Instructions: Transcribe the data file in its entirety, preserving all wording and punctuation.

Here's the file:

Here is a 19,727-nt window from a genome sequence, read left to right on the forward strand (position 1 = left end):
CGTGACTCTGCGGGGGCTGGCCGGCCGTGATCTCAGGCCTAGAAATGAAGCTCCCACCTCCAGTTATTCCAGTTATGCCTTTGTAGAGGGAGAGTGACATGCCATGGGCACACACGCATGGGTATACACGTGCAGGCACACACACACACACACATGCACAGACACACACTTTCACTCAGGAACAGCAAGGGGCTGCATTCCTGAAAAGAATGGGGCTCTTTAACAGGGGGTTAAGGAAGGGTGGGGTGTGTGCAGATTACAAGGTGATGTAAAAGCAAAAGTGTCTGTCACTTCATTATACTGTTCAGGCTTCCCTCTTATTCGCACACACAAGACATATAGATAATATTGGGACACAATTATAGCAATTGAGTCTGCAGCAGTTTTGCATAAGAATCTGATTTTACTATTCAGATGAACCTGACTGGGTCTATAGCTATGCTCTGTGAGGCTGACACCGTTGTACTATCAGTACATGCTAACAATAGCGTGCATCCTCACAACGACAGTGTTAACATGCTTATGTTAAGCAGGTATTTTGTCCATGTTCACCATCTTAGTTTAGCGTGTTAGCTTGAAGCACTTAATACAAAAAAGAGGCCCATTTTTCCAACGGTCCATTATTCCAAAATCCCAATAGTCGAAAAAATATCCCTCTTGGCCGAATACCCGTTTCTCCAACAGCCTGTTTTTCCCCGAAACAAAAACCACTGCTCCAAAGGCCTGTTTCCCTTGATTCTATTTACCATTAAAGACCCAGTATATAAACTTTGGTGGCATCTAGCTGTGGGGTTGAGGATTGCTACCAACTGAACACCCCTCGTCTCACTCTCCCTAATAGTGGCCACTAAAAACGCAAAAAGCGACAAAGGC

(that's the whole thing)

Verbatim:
Here is a 19,727-nt window from a genome sequence, read left to right on the forward strand (position 1 = left end):
CGTGACTCTGCGGGGGCTGGCCGGCCGTGATCTCAGGCCTAGAAATGAAGCTCCCACCTCCAGTTATTCCAGTTATGCCTTTGTAGAGGGAGAGTGACATGCCATGGGCACACACGCATGGGTATACACGTGCAGGCACACACACACACACACATGCACAGACACACACTTTCACTCAGGAACAGCAAGGGGCTGCATTCCTGAAAAGAATGGGGCTCTTTAACAGGGGGTTAAGGAAGGGTGGGGTGTGTGCAGATTACAAGGTGATGTAAAAGCAAAAGTGTCTGTCACTTCATTATACTGTTCAGGCTTCCCTCTTATTCGCACACACAAGACATATAGATAATATTGGGACACAATTATAGCAATTGAGTCTGCAGCAGTTTTGCATAAGAATCTGATTTTACTATTCAGATGAACCTGACTGGGTCTATAGCTATGCTCTGTGAGGCTGACACCGTTGTACTATCAGTACATGCTAACAATAGCGTGCATCCTCACAACGACAGTGTTAACATGCTTATGTTAAGCAGGTATTTTGTCCATGTTCACCATCTTAGTTTAGCGTGTTAGCTTGAAGCACTTAATACAAAAAAGAGGCCCATTTTTCCAACGGTCCATTATTCCAAAATCCCAATAGTCGAAAAAATATCCCTCTTGGCCGAATACCCGTTTCTCCAACAGCCTGTTTTTCCCCGAAACAAAAACCACTGCTCCAAAGGCCTGTTTCCCTTGATTCTATTTACCATTAAAGACCCAGTATATAAACTTTGGTGGCATCTAGCTGTGGGGTTGAGGATTGCTACCAACTGAACACCCCTCGTCTCACTCTCCCTAATAGTGGCCACTAAAAACGCAAAAAGCGACAAAGGC